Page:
Basic Knowledge About DXY – The US Dollar Strength Index

What is the DXY Index?

The DXY Index measures the value of the US Dollar against the currencies of six of the most significant trading partners of the United States.

History of the DXY

The DXY Index was first introduced in 1973, right after the Bretton Woods system (a system established in 1944 that created a fixed exchange rate regime built around a USD peg to gold) was dissolved, with an initial value of 100.00.

The Bretton Woods system laid the foundation for fixed exchange rates and the gold standard, starting in 1944 and ending in 1973.

Amid concerns about the overvaluation of the USD leading to exchange rate issues, President Richard Nixon temporarily suspended the gold standard, allowing other countries to choose any exchange method other than gold. In 1973, many foreign governments opted for floating exchange rates, ending decades of adherence to the Bretton Woods agreements.

Basic Knowledge About DXY - The US Dollar Strength Index
American flag and banknotes (USD) currency money background

The current DXY Index is calculated using the following formula:

The Euro (EUR) remains the most heavily weighted component of the DXY formula, accounting for 57.6%. The weights of the other currencies in the index are:

  • JPY (13.6%)
  • GBP (11.9%)
  • CAD (9.1%)
  • SEK (4.2%)
  • CHF (3.6%)

The US Dollar Index has fluctuated throughout its history, peaking at 164.72 in February 1985 and hitting a low of 70.698 in March 2008.

As of March 25, 2020, the index stood at 100.35, indicating that the USD had depreciated relative to the basket of currencies since 1985 but had returned to its original value from 1973. The index is heavily influenced by macroeconomic factors, including inflation/deflation of the dollar and the currencies in the basket, as well as economic recessions and growth in those countries.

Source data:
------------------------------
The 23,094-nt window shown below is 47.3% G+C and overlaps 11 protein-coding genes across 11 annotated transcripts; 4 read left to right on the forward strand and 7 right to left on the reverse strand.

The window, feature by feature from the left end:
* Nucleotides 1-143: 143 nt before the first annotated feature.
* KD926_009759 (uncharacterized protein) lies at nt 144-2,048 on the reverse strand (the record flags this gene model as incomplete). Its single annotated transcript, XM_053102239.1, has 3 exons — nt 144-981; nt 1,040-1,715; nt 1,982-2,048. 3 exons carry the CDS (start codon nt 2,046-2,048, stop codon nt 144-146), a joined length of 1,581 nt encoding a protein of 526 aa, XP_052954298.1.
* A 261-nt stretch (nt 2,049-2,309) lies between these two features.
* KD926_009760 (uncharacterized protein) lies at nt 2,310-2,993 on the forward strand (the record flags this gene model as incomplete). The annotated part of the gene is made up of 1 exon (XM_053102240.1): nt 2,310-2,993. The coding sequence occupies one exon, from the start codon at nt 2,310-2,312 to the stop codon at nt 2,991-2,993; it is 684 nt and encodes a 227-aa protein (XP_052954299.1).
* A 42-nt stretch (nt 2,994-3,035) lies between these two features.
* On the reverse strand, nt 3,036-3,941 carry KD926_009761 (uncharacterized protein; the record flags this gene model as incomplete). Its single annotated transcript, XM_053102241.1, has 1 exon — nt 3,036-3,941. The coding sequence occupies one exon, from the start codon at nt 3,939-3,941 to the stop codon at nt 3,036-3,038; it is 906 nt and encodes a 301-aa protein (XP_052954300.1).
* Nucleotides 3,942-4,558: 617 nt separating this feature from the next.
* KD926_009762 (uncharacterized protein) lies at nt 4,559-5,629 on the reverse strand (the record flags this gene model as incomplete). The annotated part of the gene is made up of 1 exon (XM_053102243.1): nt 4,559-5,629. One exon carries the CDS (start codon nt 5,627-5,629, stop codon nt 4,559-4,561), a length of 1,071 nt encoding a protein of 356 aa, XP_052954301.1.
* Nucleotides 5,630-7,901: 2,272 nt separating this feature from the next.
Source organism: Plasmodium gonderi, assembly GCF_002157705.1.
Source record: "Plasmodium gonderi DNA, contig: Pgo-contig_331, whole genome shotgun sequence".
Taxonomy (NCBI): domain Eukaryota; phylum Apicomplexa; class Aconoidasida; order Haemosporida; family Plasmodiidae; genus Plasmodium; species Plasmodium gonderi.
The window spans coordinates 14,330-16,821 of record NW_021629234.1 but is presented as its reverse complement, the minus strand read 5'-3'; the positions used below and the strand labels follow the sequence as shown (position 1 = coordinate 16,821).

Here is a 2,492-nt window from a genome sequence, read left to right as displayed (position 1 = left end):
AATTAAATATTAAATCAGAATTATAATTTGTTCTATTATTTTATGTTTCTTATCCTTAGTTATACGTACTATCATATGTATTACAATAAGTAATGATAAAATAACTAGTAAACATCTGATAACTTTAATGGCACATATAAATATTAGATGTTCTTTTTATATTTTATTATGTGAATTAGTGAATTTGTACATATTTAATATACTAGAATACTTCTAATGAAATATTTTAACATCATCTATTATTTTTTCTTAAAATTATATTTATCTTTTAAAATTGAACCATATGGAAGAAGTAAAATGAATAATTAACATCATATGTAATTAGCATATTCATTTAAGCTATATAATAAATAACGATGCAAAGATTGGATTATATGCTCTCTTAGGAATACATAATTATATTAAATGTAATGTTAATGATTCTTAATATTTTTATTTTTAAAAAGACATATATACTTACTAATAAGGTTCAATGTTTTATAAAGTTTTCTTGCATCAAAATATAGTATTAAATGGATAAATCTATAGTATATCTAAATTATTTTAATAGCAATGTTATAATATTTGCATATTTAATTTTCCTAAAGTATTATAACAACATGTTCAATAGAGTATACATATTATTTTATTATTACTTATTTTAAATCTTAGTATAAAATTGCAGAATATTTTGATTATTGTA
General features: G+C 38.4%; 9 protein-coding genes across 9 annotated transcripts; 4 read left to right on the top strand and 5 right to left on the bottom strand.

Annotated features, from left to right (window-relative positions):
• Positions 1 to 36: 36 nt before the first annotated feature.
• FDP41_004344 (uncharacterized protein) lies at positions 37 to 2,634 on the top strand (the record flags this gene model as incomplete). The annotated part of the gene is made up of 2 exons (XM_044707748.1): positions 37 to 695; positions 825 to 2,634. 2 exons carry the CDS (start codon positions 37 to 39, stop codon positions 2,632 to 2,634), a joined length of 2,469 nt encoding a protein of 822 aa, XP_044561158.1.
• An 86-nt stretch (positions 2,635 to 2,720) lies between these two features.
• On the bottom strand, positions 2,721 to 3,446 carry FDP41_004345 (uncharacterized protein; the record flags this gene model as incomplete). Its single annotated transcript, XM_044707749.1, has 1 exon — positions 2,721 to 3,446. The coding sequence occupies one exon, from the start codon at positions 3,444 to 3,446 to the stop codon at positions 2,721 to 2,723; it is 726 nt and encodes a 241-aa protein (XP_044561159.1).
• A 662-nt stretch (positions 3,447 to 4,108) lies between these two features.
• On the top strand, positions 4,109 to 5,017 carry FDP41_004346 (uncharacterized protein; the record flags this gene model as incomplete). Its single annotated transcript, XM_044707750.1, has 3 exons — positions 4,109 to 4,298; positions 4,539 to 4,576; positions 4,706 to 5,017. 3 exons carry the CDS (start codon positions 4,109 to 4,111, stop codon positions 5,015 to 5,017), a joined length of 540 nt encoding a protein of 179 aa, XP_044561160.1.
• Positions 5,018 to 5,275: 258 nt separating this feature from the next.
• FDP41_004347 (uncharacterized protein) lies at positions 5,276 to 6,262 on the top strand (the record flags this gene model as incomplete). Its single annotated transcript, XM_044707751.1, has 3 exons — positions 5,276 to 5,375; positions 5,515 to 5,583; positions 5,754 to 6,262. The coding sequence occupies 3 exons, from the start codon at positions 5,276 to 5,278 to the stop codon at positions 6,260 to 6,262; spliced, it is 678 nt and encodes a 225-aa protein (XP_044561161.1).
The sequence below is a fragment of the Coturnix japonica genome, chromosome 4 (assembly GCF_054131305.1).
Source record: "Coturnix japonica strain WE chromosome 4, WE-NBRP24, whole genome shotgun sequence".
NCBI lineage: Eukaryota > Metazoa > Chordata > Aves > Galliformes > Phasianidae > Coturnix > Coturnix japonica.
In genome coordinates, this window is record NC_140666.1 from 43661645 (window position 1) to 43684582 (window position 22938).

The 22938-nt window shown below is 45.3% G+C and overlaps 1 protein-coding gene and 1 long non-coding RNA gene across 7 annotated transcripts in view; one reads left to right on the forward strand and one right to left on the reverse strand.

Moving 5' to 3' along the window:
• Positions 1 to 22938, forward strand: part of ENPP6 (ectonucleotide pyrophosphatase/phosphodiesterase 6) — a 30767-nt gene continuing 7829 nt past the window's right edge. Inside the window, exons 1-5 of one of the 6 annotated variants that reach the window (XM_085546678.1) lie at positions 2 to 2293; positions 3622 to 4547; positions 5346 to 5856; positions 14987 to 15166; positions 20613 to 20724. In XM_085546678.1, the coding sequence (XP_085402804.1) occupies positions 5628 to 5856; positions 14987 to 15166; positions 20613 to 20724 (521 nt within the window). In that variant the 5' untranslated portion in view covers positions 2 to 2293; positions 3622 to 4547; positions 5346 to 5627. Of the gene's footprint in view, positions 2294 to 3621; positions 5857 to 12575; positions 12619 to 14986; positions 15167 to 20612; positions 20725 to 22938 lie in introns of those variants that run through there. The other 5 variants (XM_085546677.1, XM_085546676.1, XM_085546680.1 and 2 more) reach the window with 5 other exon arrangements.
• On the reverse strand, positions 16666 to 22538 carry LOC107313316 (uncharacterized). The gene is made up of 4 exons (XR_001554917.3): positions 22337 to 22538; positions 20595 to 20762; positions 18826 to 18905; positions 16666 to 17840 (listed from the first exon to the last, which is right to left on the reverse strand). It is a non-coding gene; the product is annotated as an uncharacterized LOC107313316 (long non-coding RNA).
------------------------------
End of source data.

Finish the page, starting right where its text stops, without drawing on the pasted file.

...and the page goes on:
The composition of the currency basket has been changed only once, in 1999, when the Euro replaced several former European currencies, such as the Deutsche Mark. In the coming years, it is likely that the components of the basket will be adjusted as the DXY tries to represent the major trading partners of the United States. It is possible that the Chinese Yuan (CNY) and the Mexican Peso (MXN) will be added to the basket, as China and Mexico are major trading partners of the US.

How to Analyze and Trade the DXY

If the DXY reaches a value of 120, it means that the US Dollar has appreciated by 20% relative to the basket of currencies. Simply put, if the DXY rises, it indicates that the strength or value of the US Dollar has increased compared to other currencies. Conversely, if the DXY is at a value of 80, it means it has depreciated by 20%.

The US Dollar Index allows traders to monitor the value of the USD against a selected basket of currencies in a single transaction. It also allows for hedging risk if you have assets or positions related to the US Dollar, through DXY futures or options contracts. These financial products are currently traded on the NYBOT (New York Board of Trade). Investors can use the index for hedging or speculation purposes.